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Migration time (min)

Fig. 1. CZE profile showing the resolution of variously sulfated intact GAGs and HA. CE was performed on an uncoated fused-silica capillary at reversed polarity using 20 mM phosphate, pH 3.0, as operating buffer and detection of separated GAGs at 190 nm. Peaks: 1 = fragmin, an oversulfated fragment of heparin, bearing on the average 2.5-3 sulfate groups per disaccharide residue; 2 = CSA, CSC, or DS bearing on average 0.8-1 sulfate group per disaccharide unit; 3 = HS containing on average 0.6-0.7 sulfates per unit; 4 = HA containing no sulfate groups. Reprinted from ref. 4.

d. Run the samples for 12 min at 34 kV/m.

e. Before each run, rinse and condition the capillary, as in steps a and b.

4. Change the operating buffer and run a standard mixture after every four injections of the samples to ensure the performance of the separation (see Notes 3 and 4).

3.2. CGE of HA Using Pullulan Matrix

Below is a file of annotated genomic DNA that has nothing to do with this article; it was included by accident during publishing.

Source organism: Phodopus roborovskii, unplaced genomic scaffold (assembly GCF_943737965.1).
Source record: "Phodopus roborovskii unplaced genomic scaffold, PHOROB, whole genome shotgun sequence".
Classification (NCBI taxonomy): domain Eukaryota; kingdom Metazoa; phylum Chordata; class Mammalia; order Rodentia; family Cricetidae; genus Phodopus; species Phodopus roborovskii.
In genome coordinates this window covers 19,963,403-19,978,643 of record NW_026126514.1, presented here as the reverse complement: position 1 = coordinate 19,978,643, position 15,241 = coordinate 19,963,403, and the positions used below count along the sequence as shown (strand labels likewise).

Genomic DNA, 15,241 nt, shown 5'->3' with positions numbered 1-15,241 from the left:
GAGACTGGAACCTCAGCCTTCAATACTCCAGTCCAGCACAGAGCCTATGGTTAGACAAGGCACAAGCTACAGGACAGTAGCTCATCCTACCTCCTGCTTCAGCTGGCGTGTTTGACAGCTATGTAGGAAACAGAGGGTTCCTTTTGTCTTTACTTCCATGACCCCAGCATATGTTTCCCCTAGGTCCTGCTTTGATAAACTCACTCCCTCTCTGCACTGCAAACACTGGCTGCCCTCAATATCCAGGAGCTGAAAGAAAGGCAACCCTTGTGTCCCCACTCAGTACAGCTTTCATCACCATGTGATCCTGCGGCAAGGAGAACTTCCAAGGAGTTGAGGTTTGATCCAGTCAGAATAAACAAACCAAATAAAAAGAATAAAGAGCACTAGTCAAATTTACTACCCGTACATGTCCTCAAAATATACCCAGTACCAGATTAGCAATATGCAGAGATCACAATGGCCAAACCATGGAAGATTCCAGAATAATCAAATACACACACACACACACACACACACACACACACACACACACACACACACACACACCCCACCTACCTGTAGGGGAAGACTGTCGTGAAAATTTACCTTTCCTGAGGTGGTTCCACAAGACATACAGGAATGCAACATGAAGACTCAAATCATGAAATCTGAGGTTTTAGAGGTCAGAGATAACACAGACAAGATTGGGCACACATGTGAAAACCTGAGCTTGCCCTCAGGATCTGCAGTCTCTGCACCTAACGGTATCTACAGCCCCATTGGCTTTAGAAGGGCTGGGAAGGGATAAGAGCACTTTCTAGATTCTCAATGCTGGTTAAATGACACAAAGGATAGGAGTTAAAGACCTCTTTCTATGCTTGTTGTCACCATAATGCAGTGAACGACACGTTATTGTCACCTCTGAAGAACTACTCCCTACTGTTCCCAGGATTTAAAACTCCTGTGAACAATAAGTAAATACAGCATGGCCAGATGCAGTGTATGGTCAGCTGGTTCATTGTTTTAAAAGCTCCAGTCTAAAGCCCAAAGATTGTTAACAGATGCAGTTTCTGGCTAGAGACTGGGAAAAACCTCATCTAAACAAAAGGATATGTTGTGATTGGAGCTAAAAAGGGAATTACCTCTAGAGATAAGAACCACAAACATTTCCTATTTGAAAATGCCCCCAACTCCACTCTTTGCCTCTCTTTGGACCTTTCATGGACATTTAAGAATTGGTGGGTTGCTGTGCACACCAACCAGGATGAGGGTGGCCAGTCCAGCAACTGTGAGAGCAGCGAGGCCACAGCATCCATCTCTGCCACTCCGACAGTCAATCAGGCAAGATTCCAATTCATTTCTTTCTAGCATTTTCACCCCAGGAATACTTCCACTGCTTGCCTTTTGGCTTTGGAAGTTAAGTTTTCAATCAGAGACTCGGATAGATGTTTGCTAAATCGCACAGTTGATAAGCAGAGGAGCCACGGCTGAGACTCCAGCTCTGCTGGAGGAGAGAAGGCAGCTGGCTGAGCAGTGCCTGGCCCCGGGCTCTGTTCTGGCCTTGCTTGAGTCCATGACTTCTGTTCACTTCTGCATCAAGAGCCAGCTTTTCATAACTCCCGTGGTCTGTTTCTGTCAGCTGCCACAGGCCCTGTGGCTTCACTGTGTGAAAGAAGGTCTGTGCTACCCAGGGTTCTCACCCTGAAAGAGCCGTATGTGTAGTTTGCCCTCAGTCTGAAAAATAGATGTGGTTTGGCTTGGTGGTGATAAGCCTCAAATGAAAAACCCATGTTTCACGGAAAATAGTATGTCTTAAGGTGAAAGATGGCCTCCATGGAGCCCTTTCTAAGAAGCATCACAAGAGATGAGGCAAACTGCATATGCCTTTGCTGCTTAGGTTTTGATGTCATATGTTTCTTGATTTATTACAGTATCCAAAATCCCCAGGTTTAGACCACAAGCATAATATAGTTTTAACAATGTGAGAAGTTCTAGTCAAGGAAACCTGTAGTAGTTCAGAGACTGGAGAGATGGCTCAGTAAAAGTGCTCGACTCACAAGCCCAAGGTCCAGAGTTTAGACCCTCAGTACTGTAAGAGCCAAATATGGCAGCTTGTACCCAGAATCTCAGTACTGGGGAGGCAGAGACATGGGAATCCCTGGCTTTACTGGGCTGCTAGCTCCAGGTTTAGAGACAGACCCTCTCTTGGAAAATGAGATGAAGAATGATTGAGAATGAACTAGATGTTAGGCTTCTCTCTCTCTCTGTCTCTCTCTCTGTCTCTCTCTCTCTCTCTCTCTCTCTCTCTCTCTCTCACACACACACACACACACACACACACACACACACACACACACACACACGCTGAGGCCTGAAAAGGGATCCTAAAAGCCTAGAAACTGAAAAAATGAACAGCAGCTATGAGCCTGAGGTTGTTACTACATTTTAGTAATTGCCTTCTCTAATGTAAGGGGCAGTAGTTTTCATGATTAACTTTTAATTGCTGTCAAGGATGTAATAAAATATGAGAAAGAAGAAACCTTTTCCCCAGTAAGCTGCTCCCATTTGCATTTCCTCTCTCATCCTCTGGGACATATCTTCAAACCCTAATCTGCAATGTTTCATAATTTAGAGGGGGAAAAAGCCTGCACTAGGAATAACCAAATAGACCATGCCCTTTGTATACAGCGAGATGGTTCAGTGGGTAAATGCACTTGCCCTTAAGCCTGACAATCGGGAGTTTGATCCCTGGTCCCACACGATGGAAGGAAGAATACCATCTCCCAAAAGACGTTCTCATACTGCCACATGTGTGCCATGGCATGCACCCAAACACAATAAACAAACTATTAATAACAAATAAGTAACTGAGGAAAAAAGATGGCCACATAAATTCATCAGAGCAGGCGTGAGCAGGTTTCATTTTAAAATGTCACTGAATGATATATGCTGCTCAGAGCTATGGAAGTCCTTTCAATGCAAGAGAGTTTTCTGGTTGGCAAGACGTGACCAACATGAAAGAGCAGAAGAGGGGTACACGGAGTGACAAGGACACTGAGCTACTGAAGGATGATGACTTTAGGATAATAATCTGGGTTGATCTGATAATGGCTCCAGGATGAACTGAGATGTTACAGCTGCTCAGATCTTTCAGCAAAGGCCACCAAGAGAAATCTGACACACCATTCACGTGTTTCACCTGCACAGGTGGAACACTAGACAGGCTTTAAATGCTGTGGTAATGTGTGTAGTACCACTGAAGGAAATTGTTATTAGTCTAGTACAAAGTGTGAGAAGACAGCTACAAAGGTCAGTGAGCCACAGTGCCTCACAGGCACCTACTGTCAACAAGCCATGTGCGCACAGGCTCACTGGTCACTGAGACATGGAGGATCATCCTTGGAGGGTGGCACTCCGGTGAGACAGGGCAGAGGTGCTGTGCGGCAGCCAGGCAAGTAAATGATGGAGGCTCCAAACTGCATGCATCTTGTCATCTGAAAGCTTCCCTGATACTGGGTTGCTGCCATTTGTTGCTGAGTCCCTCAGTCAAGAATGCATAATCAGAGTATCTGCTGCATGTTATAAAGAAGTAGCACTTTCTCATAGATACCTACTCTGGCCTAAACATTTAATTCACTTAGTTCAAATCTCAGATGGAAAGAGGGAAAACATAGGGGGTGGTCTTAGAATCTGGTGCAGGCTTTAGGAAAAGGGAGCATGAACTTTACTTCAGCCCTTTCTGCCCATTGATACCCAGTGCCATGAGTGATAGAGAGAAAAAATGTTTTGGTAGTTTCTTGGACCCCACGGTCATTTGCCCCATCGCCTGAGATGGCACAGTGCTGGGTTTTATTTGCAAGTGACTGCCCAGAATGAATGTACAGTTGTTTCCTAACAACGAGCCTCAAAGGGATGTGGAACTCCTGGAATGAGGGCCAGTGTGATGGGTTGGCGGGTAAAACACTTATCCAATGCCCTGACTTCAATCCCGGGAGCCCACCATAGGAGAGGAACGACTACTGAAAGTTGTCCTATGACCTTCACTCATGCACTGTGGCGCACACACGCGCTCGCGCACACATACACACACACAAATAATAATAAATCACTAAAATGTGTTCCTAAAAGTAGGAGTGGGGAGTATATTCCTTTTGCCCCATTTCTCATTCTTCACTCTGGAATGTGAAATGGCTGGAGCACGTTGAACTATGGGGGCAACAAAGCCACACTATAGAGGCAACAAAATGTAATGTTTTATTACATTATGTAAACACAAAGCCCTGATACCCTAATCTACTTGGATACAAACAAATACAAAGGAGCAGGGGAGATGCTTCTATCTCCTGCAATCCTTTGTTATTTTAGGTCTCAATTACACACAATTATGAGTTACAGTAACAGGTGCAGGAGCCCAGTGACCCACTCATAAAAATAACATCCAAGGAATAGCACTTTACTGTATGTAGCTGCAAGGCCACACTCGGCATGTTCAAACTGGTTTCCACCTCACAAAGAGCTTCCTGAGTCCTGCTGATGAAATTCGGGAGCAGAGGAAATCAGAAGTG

A simple open capillary separation allows determination of the amount and estimation of the molecular mass and polydispersity of high-molecular-size HA preparations (5). The addition of the polysaccharide pullulan to the elution buffer creates a gel matrix in which larger molecules become retarded (see Fig. 2). With a separation buffer at a pH of 4.0, most of the glucuronic carboxyl groups are dissociated while the EOF is low, and the electrophoretic mobility (EM) will make the HA move toward the anode. The molecular size and working concentration of the matrix-forming pullulan are important, and the protocol below describes one setup that permits analysis in the 50-to 2000-kDa range. The detection is achieved with low ultraviolet and the specificity can be improved by repeating the analysis after hyaluronidase digestion.

Fig. 2. Separation of variously sized HA in the presence of 0.10% pullulan (molecular mass 1600 kDa) in the operating buffer as a matrix-forming agent. (a) HA-H (molecular mass 15002100 kDa); (b) HA-M (800-1200 kDa) and (c) HA-L (molecular mass 40-60 kDa). Reprinted from Journal of Chromatography, volume 768, Hayase, S., et al., High perfomrance capillary electrophoresis of hyaluronic acid: determination of its amount and molecular mass, 1997, pp. 290-305, with permission from Elseveir Science.